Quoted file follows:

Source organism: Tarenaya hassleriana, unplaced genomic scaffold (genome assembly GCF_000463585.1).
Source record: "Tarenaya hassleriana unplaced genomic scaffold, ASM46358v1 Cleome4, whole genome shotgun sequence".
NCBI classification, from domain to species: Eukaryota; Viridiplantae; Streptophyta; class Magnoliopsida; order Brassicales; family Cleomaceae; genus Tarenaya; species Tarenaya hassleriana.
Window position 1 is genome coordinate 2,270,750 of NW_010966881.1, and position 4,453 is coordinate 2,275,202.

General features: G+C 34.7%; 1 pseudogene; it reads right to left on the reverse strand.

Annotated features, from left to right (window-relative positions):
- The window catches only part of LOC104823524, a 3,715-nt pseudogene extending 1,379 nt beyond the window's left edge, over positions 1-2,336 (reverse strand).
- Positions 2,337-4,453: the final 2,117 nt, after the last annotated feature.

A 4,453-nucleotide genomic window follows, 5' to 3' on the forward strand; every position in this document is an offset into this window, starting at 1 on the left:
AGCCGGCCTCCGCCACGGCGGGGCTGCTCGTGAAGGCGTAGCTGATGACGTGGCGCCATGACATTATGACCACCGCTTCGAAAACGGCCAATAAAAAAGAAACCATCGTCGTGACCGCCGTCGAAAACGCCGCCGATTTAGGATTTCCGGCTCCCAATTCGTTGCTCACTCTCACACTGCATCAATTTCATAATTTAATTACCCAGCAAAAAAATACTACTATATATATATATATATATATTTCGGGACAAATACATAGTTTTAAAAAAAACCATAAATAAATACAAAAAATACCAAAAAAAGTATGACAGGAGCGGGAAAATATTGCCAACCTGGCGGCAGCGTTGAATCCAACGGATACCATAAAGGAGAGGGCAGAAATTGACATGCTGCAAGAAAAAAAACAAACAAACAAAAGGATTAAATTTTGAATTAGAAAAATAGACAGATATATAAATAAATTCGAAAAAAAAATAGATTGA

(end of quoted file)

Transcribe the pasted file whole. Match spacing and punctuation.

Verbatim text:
Source organism: Tarenaya hassleriana, unplaced genomic scaffold (genome assembly GCF_000463585.1).
Source record: "Tarenaya hassleriana unplaced genomic scaffold, ASM46358v1 Cleome4, whole genome shotgun sequence".
NCBI classification, from domain to species: Eukaryota; Viridiplantae; Streptophyta; class Magnoliopsida; order Brassicales; family Cleomaceae; genus Tarenaya; species Tarenaya hassleriana.
Window position 1 is genome coordinate 2,270,750 of NW_010966881.1, and position 4,453 is coordinate 2,275,202.

General features: G+C 34.7%; 1 pseudogene; it reads right to left on the reverse strand.

Annotated features, from left to right (window-relative positions):
- The window catches only part of LOC104823524, a 3,715-nt pseudogene extending 1,379 nt beyond the window's left edge, over positions 1-2,336 (reverse strand).
- Positions 2,337-4,453: the final 2,117 nt, after the last annotated feature.

A 4,453-nucleotide genomic window follows, 5' to 3' on the forward strand; every position in this document is an offset into this window, starting at 1 on the left:
AGCCGGCCTCCGCCACGGCGGGGCTGCTCGTGAAGGCGTAGCTGATGACGTGGCGCCATGACATTATGACCACCGCTTCGAAAACGGCCAATAAAAAAGAAACCATCGTCGTGACCGCCGTCGAAAACGCCGCCGATTTAGGATTTCCGGCTCCCAATTCGTTGCTCACTCTCACACTGCATCAATTTCATAATTTAATTACCCAGCAAAAAAATACTACTATATATATATATATATATATTTCGGGACAAATACATAGTTTTAAAAAAAACCATAAATAAATACAAAAAATACCAAAAAAAGTATGACAGGAGCGGGAAAATATTGCCAACCTGGCGGCAGCGTTGAATCCAACGGATACCATAAAGGAGAGGGCAGAAATTGACATGCTGCAAGAAAAAAAACAAACAAACAAAAGGATTAAATTTTGAATTAGAAAAATAGACAGATATATAAATAAATTCGAAAAAAAAATAGATTGA